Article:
Israel's $10 Billion Island Project Sparks European Interest

(Bloomberg) -- At least two Benelux companies have dispatched representatives to Israel in recent weeks to discuss a project to develop an airport offshore in the Mediterranean.

Jan de Nul Group of Luxembourg and Belgium’s Dredging Environmental & Marine Engineering NV have sent senior employees to discuss the project, according to Avi Simhon, head of the National Economic Council in the Israeli Prime Minister’s Office. Simhon estimated the project could cost about $10 billion and take 10-15 years to build.

Israel’s fast-growing economy is limited by a scarcity of land for infrastructure, especially in the center of the country. Israel currently has only one major airport serving a booming tourism industry and a population eager to travel abroad. Earlier this year the government formed a committee, headed by Simhon, to look into moving infrastructure projects or building new facilities on artificial islands.

“These plans have been under consideration for many years here, and now it’s a matter of finally moving things forward,” Simhon said in an interview in Jerusalem. “We can’t sit around and do nothing while Ben-Gurion Airport reaches overcapacity.”

A spokeswoman for DEME Group declined to comment.

“We are aware of this possible project,” Heleen Schellinck, spokeswoman for Jan De Nul, said in an emailed response. “Once the tender is published, we will have a look at the project specifications.”

Building artificial islands would involve technical and environmental challenges. The companies interested in the project all have experience with dredging and land reclamation, critical issues for developing infrastructure in the low-lying Benelux countries. Offshore airports have been built before -- notably in Japan, where Kansai International Airport was built in Osaka Bay for about $20 billion and now serves more than 25 million people a year.

The Israeli government approved plans to build two artificial islands off the country’s shores as far back as 2002, and again in 2012. Neither of the ideas ever moved forward. Netanyahu said he brought up the idea of artificial islands as early as 1996, during his first term as prime minister, but the plan ran into opposition from environmental groups.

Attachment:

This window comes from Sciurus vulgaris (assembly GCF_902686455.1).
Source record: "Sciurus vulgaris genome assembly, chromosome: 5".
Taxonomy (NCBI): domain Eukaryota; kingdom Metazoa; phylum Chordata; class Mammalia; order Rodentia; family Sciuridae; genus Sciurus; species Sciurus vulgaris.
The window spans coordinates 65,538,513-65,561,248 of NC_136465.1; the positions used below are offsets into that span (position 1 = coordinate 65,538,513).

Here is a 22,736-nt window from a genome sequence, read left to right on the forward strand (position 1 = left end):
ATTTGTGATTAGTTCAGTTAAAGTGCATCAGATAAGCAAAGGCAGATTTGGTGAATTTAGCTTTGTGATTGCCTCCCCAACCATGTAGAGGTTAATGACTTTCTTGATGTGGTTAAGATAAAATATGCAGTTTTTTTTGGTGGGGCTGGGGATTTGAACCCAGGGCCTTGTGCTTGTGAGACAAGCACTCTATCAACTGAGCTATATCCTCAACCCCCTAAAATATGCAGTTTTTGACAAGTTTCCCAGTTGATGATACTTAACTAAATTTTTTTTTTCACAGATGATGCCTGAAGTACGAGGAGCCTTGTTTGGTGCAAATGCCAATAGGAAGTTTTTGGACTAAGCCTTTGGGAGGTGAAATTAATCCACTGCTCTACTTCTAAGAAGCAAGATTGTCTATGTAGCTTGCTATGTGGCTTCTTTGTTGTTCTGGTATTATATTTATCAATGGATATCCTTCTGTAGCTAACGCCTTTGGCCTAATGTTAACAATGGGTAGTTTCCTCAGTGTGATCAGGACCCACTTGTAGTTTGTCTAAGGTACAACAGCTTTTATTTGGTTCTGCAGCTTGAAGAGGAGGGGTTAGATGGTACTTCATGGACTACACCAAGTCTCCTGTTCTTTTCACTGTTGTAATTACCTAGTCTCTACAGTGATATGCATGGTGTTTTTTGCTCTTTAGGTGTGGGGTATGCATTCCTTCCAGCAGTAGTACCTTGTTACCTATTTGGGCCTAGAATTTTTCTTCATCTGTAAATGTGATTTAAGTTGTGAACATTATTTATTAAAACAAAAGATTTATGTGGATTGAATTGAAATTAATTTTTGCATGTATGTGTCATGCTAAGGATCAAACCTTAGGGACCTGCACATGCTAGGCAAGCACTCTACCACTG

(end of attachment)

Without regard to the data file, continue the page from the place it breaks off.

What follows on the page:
“In the 20 years that have passed since then, the technology for artificial islands has changed and evolved greatly,” Netanyahu said in January.

Separately, Israel Katz, who serves as minster of transportation and intelligence, has proposed building an artificial island to house a Palestinian port off the Gaza Strip.

Last year, the Israel Airports Authority unveiled a $1.4 billion plan to upgrade Ben-Gurion International Airport to meet an expected increase in activity. Total passenger traffic is expected to reach 24 million people this year, according to IAA forecasts, a 70 percent jump since 2013, when the country approved the Open Skies Agreement and let low-cost airlines compete for business.

“Land in Israel is becoming more rare and more expensive,” said Nati Birenboim, chief executive officer of Tamuz Group, which advises global firms on large infrastructure projects in Israel. “A state-of-the-art international airport on an artificial island, that’s close to the heart of the country, would help alleviate the problems that Israel is certain to face.”

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